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Workin’ for a livin’

Hi, everybody! It has been a long time since my last post.

I hope this finds you well.  I have heard from a couple of you who are curious about what it is that I do, now that I have a real job again.  So I’ll start by saying that my job is actually two jobs in one, with the occasional odd job thrown in for good measure.  All in all I am considered a faculty member at Baylor College of Medicine, a private medical school in Houston.  As a part of the Department of Family and Community Medicine I am an Assistant Professor.  I work 50% of the time for the CHP, or Community Health Program, through which I work at the Martin Luther King, Jr. Community Health Center.  I am there on Mondays, Tuesdays, and Friday afternoons, and while there I am responsible for seeing patients who need primary care.  At this facility we tend to get some folk who are really sick in some cases, far sicker than one would expect routinely in a suburban family practice.  The people I see are often those who have been amongst the poorest in the city for most of their lives.  Some are aliens who have been here a while, and some are a part of the working poor.  Lower socio-economic class clientele to say the least.

I find my work there to be difficult and yet rewarding.  I feel rewarded in the interaction with the folks one at a time, though overall the workload sometimes is aggrevating.  And love that I see something new or unique all the time.  I can’t remember when I have had so many patients who have been ex-cons.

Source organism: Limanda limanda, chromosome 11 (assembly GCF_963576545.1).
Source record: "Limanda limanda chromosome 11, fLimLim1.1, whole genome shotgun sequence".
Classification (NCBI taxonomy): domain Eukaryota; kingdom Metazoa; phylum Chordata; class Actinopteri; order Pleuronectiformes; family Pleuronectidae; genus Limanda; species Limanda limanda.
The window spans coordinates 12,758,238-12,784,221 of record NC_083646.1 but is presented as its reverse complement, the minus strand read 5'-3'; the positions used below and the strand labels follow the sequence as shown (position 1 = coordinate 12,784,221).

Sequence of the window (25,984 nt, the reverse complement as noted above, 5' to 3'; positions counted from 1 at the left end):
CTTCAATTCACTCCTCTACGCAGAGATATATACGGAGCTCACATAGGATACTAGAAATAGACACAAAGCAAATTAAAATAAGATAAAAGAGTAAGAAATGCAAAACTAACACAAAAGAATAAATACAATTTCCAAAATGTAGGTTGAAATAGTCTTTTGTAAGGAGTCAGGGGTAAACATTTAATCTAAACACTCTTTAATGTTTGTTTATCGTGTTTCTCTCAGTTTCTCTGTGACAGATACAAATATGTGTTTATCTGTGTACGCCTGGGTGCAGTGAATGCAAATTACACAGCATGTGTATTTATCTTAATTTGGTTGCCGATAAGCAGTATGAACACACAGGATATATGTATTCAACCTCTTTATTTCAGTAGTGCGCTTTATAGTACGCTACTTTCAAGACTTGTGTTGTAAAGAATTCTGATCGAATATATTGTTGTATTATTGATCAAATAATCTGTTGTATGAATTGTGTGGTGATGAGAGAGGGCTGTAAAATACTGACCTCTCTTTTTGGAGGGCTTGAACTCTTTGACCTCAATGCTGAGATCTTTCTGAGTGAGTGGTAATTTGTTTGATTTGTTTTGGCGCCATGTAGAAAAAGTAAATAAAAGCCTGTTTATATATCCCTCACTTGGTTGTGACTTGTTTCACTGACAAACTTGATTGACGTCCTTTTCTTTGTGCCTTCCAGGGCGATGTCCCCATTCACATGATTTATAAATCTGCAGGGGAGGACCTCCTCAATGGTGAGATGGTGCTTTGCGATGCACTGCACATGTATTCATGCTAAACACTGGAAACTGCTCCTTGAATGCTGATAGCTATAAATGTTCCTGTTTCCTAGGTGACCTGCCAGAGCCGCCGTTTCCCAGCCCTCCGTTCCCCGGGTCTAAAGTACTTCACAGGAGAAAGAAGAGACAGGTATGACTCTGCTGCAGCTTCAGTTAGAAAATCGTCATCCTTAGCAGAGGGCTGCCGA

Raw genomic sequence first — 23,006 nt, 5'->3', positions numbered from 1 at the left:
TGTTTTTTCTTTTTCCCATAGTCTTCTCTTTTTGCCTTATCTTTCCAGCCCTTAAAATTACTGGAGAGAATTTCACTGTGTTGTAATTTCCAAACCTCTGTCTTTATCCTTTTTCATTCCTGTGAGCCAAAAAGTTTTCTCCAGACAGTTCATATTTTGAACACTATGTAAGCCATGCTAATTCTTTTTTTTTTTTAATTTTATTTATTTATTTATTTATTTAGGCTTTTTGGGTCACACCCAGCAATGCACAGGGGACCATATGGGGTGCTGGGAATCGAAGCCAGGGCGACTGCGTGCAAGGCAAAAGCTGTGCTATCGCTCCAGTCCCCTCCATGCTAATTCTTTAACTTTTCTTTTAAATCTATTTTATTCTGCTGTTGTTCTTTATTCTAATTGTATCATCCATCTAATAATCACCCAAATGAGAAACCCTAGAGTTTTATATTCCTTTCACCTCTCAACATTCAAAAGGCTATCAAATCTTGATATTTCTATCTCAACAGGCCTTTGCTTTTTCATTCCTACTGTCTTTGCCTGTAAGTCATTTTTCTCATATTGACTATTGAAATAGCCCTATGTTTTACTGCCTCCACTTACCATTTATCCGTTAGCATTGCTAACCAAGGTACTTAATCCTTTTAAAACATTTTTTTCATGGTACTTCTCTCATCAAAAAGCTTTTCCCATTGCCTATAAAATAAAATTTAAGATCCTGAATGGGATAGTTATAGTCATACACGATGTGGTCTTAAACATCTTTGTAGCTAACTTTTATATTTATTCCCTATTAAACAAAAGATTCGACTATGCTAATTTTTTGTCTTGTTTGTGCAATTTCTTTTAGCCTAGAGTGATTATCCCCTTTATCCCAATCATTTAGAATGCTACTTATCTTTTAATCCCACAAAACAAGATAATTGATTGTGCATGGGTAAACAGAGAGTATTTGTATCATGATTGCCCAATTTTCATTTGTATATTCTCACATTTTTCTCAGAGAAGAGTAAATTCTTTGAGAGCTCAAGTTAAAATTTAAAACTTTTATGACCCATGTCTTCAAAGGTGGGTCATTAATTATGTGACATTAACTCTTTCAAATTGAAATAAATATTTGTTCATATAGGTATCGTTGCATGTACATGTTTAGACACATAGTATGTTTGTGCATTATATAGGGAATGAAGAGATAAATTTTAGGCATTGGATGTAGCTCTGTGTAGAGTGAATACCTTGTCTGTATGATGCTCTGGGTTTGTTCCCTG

The difficult part about this job is that it is often hard to make things happen for a patient in a timely fashion.  One of the beauties of the free-market model is that consultants really do want referrals and work hard to please those who make them.  In our system on the other hand the consultants have far more work than they want anyway, so they really aren’t in much of a hurry to clear the waiting lists, especially because they don’t tend to be paid for services rendered but by salary with little incentives.  This leads to patients getting problems solved with such delay in some cases that a similar patient in the private system would be fully recovered before one of ours has even been seen by a specialist.  But, I digress.  I don’t work in policy but patient care.  And I do enjoy helping the individual, especially one who knows that I am all he has keeping him from the unknown fate of no medicine.  Ah, medicine.

In my other 2.5 days of working I am in a Public Health clinic that sees people who have immigrated into the US either via refugee camps, asylum seekers, parole hearings, or on immigrant visas.  The latter usually worked for the US in some capacity overseas.  The Parolees usually showed up one day at the border and begged to get in- most of them are Cuban.  Asylum seekers tend to be from places like Iran.
In this job we do health screening examinations for the government.  They are usually sponsored by an agency (YMCA, Interfaith, Catholic Charities, etc.) in part, but the State Department arranges to pay for housing, Medicaid, and some other support for a few months.  We try to make sure that any medical needs are identified and then referred to appropriate care.  It is nice in a lot of ways.  I like meeting people who are from all sorts of countries.  Several come from Burma, Iraq, Somalia, Bhutan, Congo, and Cuba, but there are others.  It is nice to hear some of the small stories of their lives; all are glad to have the opportunity to come here, even though for many it is a daunting task to learn enough English to survive and get a job sufficient to provide for their families.  I like it though.  I feel like I am getting to use some of the tropical medicine training that I hoped I would be using sooner rather than later.

All in all that’s about all I do.  As a faculty member I may have opportunity to do some writing sometime, but I need to seek that stuff out.  I also may get to go to Honduras in October- we shall see.

That’s all I know to tell you at the moment.

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